John Lennon famously said, “Life is what happens while you are busy making other plans”. And so it did. I had planned a week of developing ideas, gathering data for a project, business meetings and so on. Then life struck. With a bladder that felt like the size of a football, I was rushed to the local medical centre, where a urinary catheter was inserted to my great relief. Everything was put on hold. However, as an engineer with an interest in equipment which helps people manage, or recover from, an illness, the situation was one I had to explore further.
The purpose of a medical device is to “diagnose, prevent, or treat a disease or other conditions, and does not achieve its purposes through chemical action within or on the body.” They can range from disposable gloves through to Robotic Surgeons. The market for medical devices is projected to be a market worth $398 billion globally by 2017. The urinary catheter market is estimated to be worth $2.37 billion by 2020; big business!
The urinary catheter has been around for 3500 years. The earliest ones consisted of bronze tubes, reeds, straws and curled-up palm leaves (ouch!). The device has evolved throughout the centuries to the one that I used with all of its parts made from soft plastic. There must be many design challenges and off the top of my head they would include: minimise infection, no leakage, minimal pain during installation and extraction and ease of use, for example when changing the bags. The actual list I am sure will be significantly longer.
Using the catheter requires some basic plumbing skills that most of us who connect garden hose pipes can easily master. The valves used on the bags are an example of keeping it simple, with an intuitive way of switching it off and on. Also, through trial and error with a series of bands, I managed to strap bag and pipe onto my leg in such a way that I could walk normally.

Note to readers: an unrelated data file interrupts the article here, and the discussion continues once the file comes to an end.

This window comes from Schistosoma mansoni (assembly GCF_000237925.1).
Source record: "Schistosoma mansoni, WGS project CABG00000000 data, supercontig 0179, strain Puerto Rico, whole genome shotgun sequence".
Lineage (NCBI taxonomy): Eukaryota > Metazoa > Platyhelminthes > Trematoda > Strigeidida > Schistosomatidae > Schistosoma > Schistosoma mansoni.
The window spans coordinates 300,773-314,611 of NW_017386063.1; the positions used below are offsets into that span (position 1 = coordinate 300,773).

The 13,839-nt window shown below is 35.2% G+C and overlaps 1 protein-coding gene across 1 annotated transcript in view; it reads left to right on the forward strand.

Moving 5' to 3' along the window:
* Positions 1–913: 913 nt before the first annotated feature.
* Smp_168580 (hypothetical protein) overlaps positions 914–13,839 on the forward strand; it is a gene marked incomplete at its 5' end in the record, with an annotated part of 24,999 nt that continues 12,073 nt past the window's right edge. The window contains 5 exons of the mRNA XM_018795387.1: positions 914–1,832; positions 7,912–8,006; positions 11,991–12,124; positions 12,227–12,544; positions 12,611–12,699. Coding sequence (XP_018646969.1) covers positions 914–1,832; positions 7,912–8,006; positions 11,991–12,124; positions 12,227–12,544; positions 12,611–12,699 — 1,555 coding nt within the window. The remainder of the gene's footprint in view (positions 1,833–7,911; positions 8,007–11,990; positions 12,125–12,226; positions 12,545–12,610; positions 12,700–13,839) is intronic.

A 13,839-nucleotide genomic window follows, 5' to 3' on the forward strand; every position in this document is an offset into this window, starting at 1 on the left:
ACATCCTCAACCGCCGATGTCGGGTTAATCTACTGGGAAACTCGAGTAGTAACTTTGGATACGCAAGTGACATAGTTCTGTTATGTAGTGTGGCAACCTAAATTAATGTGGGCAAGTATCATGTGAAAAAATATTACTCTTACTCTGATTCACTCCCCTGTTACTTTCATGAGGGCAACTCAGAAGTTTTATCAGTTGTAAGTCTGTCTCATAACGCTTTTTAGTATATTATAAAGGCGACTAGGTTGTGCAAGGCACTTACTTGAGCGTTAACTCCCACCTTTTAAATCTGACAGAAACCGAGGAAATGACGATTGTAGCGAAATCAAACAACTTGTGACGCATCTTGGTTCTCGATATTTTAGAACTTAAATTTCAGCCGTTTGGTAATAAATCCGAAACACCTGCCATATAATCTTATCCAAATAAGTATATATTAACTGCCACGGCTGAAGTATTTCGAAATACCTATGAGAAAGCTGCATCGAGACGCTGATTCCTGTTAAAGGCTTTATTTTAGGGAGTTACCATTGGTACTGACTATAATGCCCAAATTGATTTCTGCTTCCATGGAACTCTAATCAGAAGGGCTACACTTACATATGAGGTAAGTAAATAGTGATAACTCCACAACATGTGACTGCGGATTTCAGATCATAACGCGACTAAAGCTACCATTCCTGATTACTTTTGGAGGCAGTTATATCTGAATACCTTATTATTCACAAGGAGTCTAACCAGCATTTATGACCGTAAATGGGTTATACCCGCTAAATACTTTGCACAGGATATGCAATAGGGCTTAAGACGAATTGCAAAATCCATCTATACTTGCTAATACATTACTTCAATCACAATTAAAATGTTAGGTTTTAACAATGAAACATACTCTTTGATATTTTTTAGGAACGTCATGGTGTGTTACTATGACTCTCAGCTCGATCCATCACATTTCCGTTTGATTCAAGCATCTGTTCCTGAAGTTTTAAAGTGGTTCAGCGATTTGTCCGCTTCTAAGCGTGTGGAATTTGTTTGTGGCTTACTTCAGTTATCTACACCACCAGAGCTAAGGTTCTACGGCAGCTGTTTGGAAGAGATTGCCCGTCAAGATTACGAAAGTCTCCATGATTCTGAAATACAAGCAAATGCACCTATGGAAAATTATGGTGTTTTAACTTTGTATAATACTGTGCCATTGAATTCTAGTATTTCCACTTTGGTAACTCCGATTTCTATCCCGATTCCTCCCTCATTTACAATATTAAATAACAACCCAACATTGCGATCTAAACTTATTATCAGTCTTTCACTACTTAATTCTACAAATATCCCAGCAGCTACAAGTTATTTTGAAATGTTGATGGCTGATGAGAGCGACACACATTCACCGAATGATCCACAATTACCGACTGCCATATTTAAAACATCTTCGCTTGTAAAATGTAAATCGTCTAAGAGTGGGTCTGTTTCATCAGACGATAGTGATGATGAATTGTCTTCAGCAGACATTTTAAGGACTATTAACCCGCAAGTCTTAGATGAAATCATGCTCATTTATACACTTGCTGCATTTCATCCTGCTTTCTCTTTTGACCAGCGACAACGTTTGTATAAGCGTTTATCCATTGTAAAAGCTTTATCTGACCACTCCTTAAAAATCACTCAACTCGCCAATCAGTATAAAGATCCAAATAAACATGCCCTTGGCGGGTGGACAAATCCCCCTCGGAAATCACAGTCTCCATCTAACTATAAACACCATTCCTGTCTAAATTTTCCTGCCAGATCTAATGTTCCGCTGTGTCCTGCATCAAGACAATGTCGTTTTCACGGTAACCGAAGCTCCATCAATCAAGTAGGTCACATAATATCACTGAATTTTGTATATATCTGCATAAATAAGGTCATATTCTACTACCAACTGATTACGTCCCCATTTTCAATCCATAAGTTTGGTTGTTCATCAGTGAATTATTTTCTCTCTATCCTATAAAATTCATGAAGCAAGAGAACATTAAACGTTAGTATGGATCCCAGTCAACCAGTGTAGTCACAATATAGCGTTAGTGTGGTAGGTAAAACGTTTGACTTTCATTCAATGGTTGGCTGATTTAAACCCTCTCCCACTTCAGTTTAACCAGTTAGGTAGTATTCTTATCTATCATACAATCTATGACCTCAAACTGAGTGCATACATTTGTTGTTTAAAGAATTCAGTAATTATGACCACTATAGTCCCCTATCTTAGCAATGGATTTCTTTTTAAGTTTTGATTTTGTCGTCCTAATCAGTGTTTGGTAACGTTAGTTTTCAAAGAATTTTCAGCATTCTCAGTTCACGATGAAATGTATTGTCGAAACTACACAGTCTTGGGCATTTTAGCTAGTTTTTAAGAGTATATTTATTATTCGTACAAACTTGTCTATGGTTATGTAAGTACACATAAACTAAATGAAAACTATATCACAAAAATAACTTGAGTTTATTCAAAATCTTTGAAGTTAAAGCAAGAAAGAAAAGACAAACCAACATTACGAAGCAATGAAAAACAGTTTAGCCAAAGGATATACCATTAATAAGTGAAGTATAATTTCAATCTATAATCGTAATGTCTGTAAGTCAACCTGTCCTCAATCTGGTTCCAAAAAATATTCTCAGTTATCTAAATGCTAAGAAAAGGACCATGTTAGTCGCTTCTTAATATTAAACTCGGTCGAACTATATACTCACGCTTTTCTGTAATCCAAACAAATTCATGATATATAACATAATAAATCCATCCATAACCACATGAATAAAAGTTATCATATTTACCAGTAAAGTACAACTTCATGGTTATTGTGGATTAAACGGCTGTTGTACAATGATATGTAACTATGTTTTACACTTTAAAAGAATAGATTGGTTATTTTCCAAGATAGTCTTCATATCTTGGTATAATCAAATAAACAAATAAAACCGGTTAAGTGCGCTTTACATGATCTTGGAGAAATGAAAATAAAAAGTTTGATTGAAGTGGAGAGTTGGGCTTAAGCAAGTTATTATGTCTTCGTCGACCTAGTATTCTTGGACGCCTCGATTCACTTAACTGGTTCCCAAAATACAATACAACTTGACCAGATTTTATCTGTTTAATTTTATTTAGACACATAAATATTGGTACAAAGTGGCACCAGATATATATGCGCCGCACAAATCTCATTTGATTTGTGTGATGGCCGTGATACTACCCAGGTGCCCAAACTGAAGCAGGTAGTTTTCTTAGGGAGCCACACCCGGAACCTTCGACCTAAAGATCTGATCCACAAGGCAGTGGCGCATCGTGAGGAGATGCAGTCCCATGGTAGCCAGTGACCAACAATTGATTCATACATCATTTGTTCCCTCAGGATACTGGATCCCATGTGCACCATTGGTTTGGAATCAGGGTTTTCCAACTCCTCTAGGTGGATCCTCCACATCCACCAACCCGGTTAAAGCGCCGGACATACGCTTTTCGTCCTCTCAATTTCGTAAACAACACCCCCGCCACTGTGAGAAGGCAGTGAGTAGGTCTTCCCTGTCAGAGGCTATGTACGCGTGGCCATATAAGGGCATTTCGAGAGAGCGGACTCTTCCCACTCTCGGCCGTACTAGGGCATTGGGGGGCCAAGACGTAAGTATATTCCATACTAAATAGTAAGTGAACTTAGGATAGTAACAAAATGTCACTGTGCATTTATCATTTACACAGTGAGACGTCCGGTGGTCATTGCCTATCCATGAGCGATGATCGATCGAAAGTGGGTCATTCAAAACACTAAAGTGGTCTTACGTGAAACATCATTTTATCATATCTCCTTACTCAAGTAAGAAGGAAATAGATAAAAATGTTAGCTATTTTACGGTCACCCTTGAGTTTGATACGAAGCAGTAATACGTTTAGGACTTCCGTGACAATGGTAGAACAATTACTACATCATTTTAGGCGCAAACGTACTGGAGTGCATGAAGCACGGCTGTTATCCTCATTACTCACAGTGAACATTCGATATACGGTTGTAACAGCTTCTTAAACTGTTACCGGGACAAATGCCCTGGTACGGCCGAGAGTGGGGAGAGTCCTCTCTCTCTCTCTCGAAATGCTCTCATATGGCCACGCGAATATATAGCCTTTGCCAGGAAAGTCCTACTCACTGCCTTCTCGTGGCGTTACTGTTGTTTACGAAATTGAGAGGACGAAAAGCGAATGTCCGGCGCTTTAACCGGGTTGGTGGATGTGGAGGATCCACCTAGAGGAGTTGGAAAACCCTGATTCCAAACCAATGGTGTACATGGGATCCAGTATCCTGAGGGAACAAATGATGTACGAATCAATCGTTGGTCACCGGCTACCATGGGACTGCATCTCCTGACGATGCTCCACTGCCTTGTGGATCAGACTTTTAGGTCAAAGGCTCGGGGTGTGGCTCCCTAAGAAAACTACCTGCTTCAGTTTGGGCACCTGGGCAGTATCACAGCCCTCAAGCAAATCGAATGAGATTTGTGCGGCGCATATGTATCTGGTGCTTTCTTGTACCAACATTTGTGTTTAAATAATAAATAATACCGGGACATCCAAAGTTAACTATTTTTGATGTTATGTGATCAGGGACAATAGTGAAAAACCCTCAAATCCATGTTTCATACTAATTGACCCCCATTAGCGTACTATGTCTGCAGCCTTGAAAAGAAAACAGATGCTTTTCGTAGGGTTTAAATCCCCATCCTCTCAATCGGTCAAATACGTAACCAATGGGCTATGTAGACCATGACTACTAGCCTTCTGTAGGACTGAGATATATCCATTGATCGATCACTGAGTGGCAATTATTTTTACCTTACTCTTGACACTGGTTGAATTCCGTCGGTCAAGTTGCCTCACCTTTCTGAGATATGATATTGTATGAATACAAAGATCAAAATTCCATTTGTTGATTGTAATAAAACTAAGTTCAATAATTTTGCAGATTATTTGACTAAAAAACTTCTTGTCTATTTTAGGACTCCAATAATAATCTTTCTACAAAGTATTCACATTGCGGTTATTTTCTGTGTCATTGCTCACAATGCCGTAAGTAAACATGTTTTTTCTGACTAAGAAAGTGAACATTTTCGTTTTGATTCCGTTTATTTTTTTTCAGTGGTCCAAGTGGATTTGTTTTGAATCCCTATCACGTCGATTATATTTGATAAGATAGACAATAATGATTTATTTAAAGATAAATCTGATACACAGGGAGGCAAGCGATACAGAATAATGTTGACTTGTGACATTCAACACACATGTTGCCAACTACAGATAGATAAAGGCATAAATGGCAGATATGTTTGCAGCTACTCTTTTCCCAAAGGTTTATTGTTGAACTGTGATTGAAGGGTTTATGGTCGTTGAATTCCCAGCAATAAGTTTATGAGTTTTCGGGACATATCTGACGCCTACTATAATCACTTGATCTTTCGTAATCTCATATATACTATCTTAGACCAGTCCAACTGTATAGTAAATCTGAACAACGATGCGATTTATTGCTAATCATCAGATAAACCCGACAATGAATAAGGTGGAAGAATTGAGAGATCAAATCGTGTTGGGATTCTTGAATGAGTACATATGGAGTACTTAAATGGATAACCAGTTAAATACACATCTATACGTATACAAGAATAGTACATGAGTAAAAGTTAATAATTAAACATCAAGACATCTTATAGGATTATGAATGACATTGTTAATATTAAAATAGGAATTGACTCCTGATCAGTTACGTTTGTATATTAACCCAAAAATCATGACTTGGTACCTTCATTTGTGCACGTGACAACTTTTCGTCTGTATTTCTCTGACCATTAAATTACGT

For my own interest, I started to gather data on how much I was drinking and volumes when emptying my bag - inputs and outputs in engineering terminology - which produced a fascinating insight into how my body was working. Given the problem that the catheter is managing - emptying urine from my body - and the constraints of everyday use, the one I used worked well.
It is interesting how the world changes for the user of a medical device. In my case, public toilets were key points of reference when out shopping. I developed a mental map of where and when the toilets were open. Of course, planning is critical to cover all eventualities when out and about, especially when drinking too much! Another aspect that I didn’t fully appreciate was the reaction of others when using disabled toilets; because I ‘looked normal’, the waiting queue outside the toilet would glance disapprovingly.
One final point. The district nurses gave me great practical advice based on their experience of helping other people managing their catheters. For any medical device designer, getting feedback from the people who are using it is an invaluable source of information for revisions to the design. In general, the users of medical devices can very often find better solutions to the problems of using it, even if it involves Duct Tape! A big thanks goes to the doctors, nurse practitioners, district nurses and the people in the dispensary for their professionalism and kindness during my urinary problem.
Next time I am sitting in the waiting room of my medical centre, probably listening to some John Lennon classics, I will be reflecting on the many people, over the centuries, who developed the urinary catheter and how the current version saved me from torturous pain.